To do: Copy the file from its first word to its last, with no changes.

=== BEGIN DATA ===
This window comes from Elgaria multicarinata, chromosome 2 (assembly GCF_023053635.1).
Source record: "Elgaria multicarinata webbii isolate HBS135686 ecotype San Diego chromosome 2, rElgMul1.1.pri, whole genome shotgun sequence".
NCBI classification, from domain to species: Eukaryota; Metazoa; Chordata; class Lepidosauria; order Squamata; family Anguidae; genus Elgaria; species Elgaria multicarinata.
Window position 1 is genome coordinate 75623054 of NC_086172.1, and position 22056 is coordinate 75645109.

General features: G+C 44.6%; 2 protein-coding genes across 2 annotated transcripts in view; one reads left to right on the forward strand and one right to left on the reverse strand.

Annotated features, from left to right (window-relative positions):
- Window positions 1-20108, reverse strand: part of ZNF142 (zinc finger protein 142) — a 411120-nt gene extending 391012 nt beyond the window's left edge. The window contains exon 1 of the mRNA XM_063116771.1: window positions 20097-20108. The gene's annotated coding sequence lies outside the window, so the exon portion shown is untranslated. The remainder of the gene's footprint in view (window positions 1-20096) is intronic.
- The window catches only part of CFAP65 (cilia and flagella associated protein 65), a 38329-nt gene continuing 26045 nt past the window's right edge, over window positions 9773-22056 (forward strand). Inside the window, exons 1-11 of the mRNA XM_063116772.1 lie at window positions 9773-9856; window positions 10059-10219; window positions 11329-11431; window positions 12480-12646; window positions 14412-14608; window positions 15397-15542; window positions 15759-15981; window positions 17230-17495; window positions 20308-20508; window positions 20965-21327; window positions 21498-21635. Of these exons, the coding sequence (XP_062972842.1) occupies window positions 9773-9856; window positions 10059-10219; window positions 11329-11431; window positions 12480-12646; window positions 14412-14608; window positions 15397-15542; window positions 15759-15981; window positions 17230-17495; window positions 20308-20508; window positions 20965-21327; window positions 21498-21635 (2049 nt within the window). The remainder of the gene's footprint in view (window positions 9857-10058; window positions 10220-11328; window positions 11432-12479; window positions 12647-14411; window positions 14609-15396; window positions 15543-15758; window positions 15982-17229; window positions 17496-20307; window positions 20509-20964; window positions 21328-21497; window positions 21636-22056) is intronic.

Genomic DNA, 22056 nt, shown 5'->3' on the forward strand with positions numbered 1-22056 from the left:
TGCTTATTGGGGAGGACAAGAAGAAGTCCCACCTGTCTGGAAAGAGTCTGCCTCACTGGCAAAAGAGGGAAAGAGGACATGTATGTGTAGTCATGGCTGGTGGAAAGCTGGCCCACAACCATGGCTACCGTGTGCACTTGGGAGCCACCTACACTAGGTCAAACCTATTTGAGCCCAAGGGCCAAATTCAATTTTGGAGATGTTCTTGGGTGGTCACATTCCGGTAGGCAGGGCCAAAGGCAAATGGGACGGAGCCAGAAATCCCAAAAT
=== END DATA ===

This window comes from Elgaria multicarinata, chromosome 2 (assembly GCF_023053635.1).
Source record: "Elgaria multicarinata webbii isolate HBS135686 ecotype San Diego chromosome 2, rElgMul1.1.pri, whole genome shotgun sequence".
NCBI classification, from domain to species: Eukaryota; Metazoa; Chordata; class Lepidosauria; order Squamata; family Anguidae; genus Elgaria; species Elgaria multicarinata.
Window position 1 is genome coordinate 75623054 of NC_086172.1, and position 22056 is coordinate 75645109.

General features: G+C 44.6%; 2 protein-coding genes across 2 annotated transcripts in view; one reads left to right on the forward strand and one right to left on the reverse strand.

Annotated features, from left to right (window-relative positions):
- Window positions 1-20108, reverse strand: part of ZNF142 (zinc finger protein 142) — a 411120-nt gene extending 391012 nt beyond the window's left edge. The window contains exon 1 of the mRNA XM_063116771.1: window positions 20097-20108. The gene's annotated coding sequence lies outside the window, so the exon portion shown is untranslated. The remainder of the gene's footprint in view (window positions 1-20096) is intronic.
- The window catches only part of CFAP65 (cilia and flagella associated protein 65), a 38329-nt gene continuing 26045 nt past the window's right edge, over window positions 9773-22056 (forward strand). Inside the window, exons 1-11 of the mRNA XM_063116772.1 lie at window positions 9773-9856; window positions 10059-10219; window positions 11329-11431; window positions 12480-12646; window positions 14412-14608; window positions 15397-15542; window positions 15759-15981; window positions 17230-17495; window positions 20308-20508; window positions 20965-21327; window positions 21498-21635. Of these exons, the coding sequence (XP_062972842.1) occupies window positions 9773-9856; window positions 10059-10219; window positions 11329-11431; window positions 12480-12646; window positions 14412-14608; window positions 15397-15542; window positions 15759-15981; window positions 17230-17495; window positions 20308-20508; window positions 20965-21327; window positions 21498-21635 (2049 nt within the window). The remainder of the gene's footprint in view (window positions 9857-10058; window positions 10220-11328; window positions 11432-12479; window positions 12647-14411; window positions 14609-15396; window positions 15543-15758; window positions 15982-17229; window positions 17496-20307; window positions 20509-20964; window positions 21328-21497; window positions 21636-22056) is intronic.

Genomic DNA, 22056 nt, shown 5'->3' on the forward strand with positions numbered 1-22056 from the left:
TGCTTATTGGGGAGGACAAGAAGAAGTCCCACCTGTCTGGAAAGAGTCTGCCTCACTGGCAAAAGAGGGAAAGAGGACATGTATGTGTAGTCATGGCTGGTGGAAAGCTGGCCCACAACCATGGCTACCGTGTGCACTTGGGAGCCACCTACACTAGGTCAAACCTATTTGAGCCCAAGGGCCAAATTCAATTTTGGAGATGTTCTTGGGTGGTCACATTCCGGTAGGCAGGGCCAAAGGCAAATGGGACGGAGCCAGAAATCCCAAAAT